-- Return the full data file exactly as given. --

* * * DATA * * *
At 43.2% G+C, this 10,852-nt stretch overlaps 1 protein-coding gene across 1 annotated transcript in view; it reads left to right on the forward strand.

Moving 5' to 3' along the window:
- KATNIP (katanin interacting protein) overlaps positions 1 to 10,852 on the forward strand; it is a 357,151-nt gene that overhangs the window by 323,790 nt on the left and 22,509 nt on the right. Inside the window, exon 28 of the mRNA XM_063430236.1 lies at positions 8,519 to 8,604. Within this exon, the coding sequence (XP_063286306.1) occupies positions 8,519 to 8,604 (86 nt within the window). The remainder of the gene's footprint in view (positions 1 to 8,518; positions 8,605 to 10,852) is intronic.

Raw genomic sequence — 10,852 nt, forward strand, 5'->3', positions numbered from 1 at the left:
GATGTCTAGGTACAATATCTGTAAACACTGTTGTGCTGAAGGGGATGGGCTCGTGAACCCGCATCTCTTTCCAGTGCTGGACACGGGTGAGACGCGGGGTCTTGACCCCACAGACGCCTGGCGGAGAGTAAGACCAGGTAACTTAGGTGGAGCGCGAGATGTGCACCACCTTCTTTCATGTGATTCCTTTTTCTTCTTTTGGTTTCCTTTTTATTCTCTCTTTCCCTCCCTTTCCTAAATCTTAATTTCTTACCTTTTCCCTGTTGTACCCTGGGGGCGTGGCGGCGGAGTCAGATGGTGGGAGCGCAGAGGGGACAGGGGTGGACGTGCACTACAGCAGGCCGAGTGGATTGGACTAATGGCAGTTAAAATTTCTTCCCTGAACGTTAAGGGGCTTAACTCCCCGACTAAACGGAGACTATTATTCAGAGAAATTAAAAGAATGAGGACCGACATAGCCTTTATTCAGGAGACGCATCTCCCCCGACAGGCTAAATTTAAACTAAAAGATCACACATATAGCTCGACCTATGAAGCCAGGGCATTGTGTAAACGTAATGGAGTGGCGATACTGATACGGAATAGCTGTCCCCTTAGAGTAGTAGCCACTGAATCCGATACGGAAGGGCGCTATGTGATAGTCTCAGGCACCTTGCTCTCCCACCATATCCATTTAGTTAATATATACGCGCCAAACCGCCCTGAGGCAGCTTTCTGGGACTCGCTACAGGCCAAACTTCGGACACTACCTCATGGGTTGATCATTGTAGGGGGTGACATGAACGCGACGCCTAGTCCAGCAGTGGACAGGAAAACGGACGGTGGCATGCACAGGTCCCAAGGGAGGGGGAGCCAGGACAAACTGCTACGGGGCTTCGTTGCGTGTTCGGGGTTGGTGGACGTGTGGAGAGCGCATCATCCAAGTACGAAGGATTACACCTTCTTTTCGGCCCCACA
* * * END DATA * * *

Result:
At 43.2% G+C, this 10,852-nt stretch overlaps 1 protein-coding gene across 1 annotated transcript in view; it reads left to right on the forward strand.

Moving 5' to 3' along the window:
- KATNIP (katanin interacting protein) overlaps positions 1 to 10,852 on the forward strand; it is a 357,151-nt gene that overhangs the window by 323,790 nt on the left and 22,509 nt on the right. Inside the window, exon 28 of the mRNA XM_063430236.1 lies at positions 8,519 to 8,604. Within this exon, the coding sequence (XP_063286306.1) occupies positions 8,519 to 8,604 (86 nt within the window). The remainder of the gene's footprint in view (positions 1 to 8,518; positions 8,605 to 10,852) is intronic.

Raw genomic sequence — 10,852 nt, forward strand, 5'->3', positions numbered from 1 at the left:
GATGTCTAGGTACAATATCTGTAAACACTGTTGTGCTGAAGGGGATGGGCTCGTGAACCCGCATCTCTTTCCAGTGCTGGACACGGGTGAGACGCGGGGTCTTGACCCCACAGACGCCTGGCGGAGAGTAAGACCAGGTAACTTAGGTGGAGCGCGAGATGTGCACCACCTTCTTTCATGTGATTCCTTTTTCTTCTTTTGGTTTCCTTTTTATTCTCTCTTTCCCTCCCTTTCCTAAATCTTAATTTCTTACCTTTTCCCTGTTGTACCCTGGGGGCGTGGCGGCGGAGTCAGATGGTGGGAGCGCAGAGGGGACAGGGGTGGACGTGCACTACAGCAGGCCGAGTGGATTGGACTAATGGCAGTTAAAATTTCTTCCCTGAACGTTAAGGGGCTTAACTCCCCGACTAAACGGAGACTATTATTCAGAGAAATTAAAAGAATGAGGACCGACATAGCCTTTATTCAGGAGACGCATCTCCCCCGACAGGCTAAATTTAAACTAAAAGATCACACATATAGCTCGACCTATGAAGCCAGGGCATTGTGTAAACGTAATGGAGTGGCGATACTGATACGGAATAGCTGTCCCCTTAGAGTAGTAGCCACTGAATCCGATACGGAAGGGCGCTATGTGATAGTCTCAGGCACCTTGCTCTCCCACCATATCCATTTAGTTAATATATACGCGCCAAACCGCCCTGAGGCAGCTTTCTGGGACTCGCTACAGGCCAAACTTCGGACACTACCTCATGGGTTGATCATTGTAGGGGGTGACATGAACGCGACGCCTAGTCCAGCAGTGGACAGGAAAACGGACGGTGGCATGCACAGGTCCCAAGGGAGGGGGAGCCAGGACAAACTGCTACGGGGCTTCGTTGCGTGTTCGGGGTTGGTGGACGTGTGGAGAGCGCATCATCCAAGTACGAAGGATTACACCTTCTTTTCGGCCCCACA